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Author: Subject: Making iron filings in pound + quantites easily w/ no contamination
RogueRose
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[*] posted on 5-2-2018 at 03:46
Making iron filings in pound + quantites easily w/ no contamination


I've needed iron filings many times and refuse to pay $16 per lb for something that the scrap yard pays $.02 - $.05 for per lb. that kind of mark-up is higher than the pharmaceutical industry! I've waited to collect them until I figured a way to do it easily and found that I can probably do it with Al, Mg, Pb, Zn, Cu and probably any other metal that I can get in pure form (except those harder than steel).

Now my biggest question is whether I can use filings from steel like low grade stuff like rebar, heavy duty pipe, car axels or parts, (rotors/drums would be good source) etc. in many cases I think the only thing that will be in there will be carbon, but there may be some alloys with small amounts of Si, Mn, Mo, etc (especially if you pick stainless). now IDK if there would ever be any use for filings that have these additives, so LMK if they could be useful anywhere (I have about 30+ lbs of fairly nice silver ware, some non magnetic at all which I thought was special for some reason..)

Well I think a lot of engine blocks and heads are cast iron as well as transmission casings, so those could be a good source of iron if you can handle the weight. Then you have old cookware (pans/pots/etc). Maybe some old fencing. If you find some weights (dumbells and plates) some are cast iron and they are often fairly inexpensive especially if in bad condition. I'd like to hear some good suggestions on sources of pure iron.

My dad had an old contraption (grandpa made??) from the late 30's or sothat was an automated cutting device that moved a hacksaw back and forth with a moveable weight on it to increase downward force. a motor turned a flywheel that had a connecting rod on it that moved the arm back and forth (motor was perpendicular to cutting motion) - sorry no pics. This was great for cutting any metal. clamp in place, drop blade into position, turn on and walk away & it shut off when it dropped through the metal.

here's a vid of something similar to the one my family had
https://www.youtube.com/watch?v=NEWpC5bVNCg

I no longer have this so I'd make something new and more useful to making filings. I can get 50 12" blades for $6 and I can easily make a carraige that holds 1 - 100 blades stacked together - it would depend on strength of motor how many blades can be used & filing size & speed. Then place the metal under the blade and allow it to chew away the metal. I suspect that a few lbs an hour can be made easily this way, especially if I use the 2hp motor I have.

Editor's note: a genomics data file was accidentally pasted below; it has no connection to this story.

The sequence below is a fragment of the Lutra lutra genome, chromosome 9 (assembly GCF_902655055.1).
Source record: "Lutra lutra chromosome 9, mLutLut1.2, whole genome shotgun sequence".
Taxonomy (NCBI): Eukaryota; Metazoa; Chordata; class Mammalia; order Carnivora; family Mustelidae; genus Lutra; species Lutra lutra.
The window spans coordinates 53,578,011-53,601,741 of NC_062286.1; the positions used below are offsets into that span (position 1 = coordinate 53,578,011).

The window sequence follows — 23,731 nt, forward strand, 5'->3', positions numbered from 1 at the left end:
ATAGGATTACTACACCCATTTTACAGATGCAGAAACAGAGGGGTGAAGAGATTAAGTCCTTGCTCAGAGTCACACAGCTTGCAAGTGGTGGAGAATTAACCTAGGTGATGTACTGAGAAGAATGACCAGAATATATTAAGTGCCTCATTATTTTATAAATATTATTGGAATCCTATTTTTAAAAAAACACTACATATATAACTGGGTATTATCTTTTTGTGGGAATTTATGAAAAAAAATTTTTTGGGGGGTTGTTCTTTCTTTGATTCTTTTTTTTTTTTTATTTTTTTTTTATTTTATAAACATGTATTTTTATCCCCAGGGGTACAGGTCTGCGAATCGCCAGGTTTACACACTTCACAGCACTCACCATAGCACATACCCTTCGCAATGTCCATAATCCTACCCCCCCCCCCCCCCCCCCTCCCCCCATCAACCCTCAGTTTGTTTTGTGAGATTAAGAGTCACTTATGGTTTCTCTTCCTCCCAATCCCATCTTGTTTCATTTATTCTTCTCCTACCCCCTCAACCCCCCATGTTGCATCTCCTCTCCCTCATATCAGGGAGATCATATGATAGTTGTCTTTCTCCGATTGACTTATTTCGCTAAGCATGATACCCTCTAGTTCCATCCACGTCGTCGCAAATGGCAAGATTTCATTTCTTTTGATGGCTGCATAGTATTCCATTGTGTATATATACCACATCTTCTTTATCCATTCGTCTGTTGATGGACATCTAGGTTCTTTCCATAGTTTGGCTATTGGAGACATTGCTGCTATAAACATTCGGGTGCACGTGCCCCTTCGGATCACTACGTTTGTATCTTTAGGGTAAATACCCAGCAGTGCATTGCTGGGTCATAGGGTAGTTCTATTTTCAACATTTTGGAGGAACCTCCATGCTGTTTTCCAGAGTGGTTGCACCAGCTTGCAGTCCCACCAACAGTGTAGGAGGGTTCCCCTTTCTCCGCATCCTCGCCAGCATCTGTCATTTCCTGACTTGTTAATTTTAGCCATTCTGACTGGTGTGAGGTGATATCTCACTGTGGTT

The only question I have is how to control the size of the filings. I can get blades from 14 - 32 (the 50 for $6 are 24 TPI) and I can control the length of the stroke so the entire blade is used as well as adjustable weight (possibly automatically adjusting while cutting). I don't know what else needs to be taken into consideration besides collecting the filings.

First off, less TPI should give larger filings with "normal" pressure, but what happens with very light pressure, I'm wondering if it would just be scrapings and very fine? IDK if there is a way to effect the filing size.

Is there any need to protect the filings as it is cut? maybe using a cutting oil which would help cutting and provide a protective coating to the filings - though this may be difficult to remove. Then there is using soapy water, but IDK if that can cause oxidation of the filings. Fe is a bit of a strange beast in my eyes when it comes to how it acts some times, but actually it is steels that seem to act strange.

So my biggest concern is the content of the material to be cut and what I specifically need to worry about as well as if filings of things like stainless would be useful.

I'm sure people will say that using a grinder is easier, but I don't want to use a grinder and I don't want foreign content in the filings and I have everything I need to make something like this already, so it makes no sense to build a grinder as it would be more complicated IMO.

Can anyone give any thoughts on how to improve this or things I should be aware of and look out for?
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Ubya
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[*] posted on 5-2-2018 at 09:53


i was thinking something like that to make powdered metals. i have a big chunk of magnesium, and i wanted to make it into a powder, so i tried with a metal file, and it works, but to get maybe 10g you need lots of time and elbow grease. so i thought of building something like a disk sander where a spring pushes the metal part against the grit, but as you said contamination from the sandpaper would be unavoidable. i came to a new idea, the idea you had! but using a file (or an array of files) and not cutting blades. i thing using lots of blades one next to the each other would make yes lots of filings but olso a few bigger pieces, if you plan on sticking together 100 blades it woud make a big file :D
right now i don't have any big motors, i will probably use a small motor with reduction gears.

oxidation could be a problem, but if the powder is not too fine (like really fine) a few hours in air shouldn't be a problem

let's build it!

[Edited on 5-2-2018 by Ubya]





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unionised